Weekly Market Commentary November 6th to November 10th 2023
In one of the lightest weeks of economic data in recent memory, the big news to report is Fed Chair Powell’s remarks at the International Monetary Fund’s Washington DC conference. Powell suggested, as he has several times, that the Fed may not be finished raising short-term interest rates in order to combat inflation. There is one more meeting of Fed governors prior to year’s end and the current odds of another rate hike stands at around 10%. Powell clearly is walking a fine line with his rhetoric as he knows what a delicate job he has ahead of him, balancing the risks of inflation with the risk of inducing a recession. He has inflation on the run (falling, that is) but the lower it goes, the more stubborn it seems to be. Does he side with the hawks and boost rates one more time, expecting doing so could be the nudge the economy needs to get inflation to that 2% target? Or does he stand pat and stand with doves who say let the current rate environment play out, as pushing rates even higher may drive the economy into contractionary territory? His frequent speeches are some of the most scrutinized in economics these days, as reporters and economists try and pin down exactly what he has up his sleeve. Simple word deviations from the prior week can swing markets. Other Fed governors speak on a regular basis too, but no one holds the room quite like Chair Powell. Stay tuned!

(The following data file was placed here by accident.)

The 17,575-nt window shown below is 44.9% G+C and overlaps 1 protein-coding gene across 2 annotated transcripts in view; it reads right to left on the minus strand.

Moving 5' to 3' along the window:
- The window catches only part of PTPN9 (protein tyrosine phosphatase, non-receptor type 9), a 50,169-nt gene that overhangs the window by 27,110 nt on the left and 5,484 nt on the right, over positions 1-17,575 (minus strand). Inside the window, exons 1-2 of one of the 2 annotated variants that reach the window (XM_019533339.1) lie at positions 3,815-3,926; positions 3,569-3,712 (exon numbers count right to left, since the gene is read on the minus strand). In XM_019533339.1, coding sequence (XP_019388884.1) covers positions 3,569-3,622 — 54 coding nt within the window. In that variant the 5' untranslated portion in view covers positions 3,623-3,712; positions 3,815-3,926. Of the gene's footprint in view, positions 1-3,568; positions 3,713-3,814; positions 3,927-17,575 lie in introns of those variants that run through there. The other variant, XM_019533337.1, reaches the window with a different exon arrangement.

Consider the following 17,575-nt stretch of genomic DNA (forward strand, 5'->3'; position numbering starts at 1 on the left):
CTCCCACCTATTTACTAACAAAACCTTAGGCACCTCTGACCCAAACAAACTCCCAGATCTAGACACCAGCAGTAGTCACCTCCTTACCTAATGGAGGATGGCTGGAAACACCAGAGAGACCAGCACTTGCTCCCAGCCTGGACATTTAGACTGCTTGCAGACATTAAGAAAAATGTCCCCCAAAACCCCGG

In economic data this week, Weekly Initial Jobless Claims came in at 217k, in the middle of the predicted range and slightly higher than the four-week moving average. As mentioned here before, Jobless Claims is a good leading indicator for company layoffs, and likewise, a slowing economy. Lastly, the University of Michigan’s Consumer Sentiment Index fell more than expected for November, perhaps showing consumer concern despite recent strong spending numbers.
In the financial markets, equities were all up on the week. The S&P500 was up 0.9% to 4415; the Dow Jones Industrials climbed to 34,283; and the NASDAQ finished the week 2.4% in the black at 13,798. In fixed income, results were also mixed. The 2-Year U.S. Treasury climbed to 5.05%; the bellwether 10-Year was up slightly to 4.62; and the 30-Year was basically flat at 4.74%.
Back to normal next week with economic data that will include the all-important Consumer and Producer Price Indices for October, Retail Sales, Industrial Production and Capacity Utilization, and Housing Starts.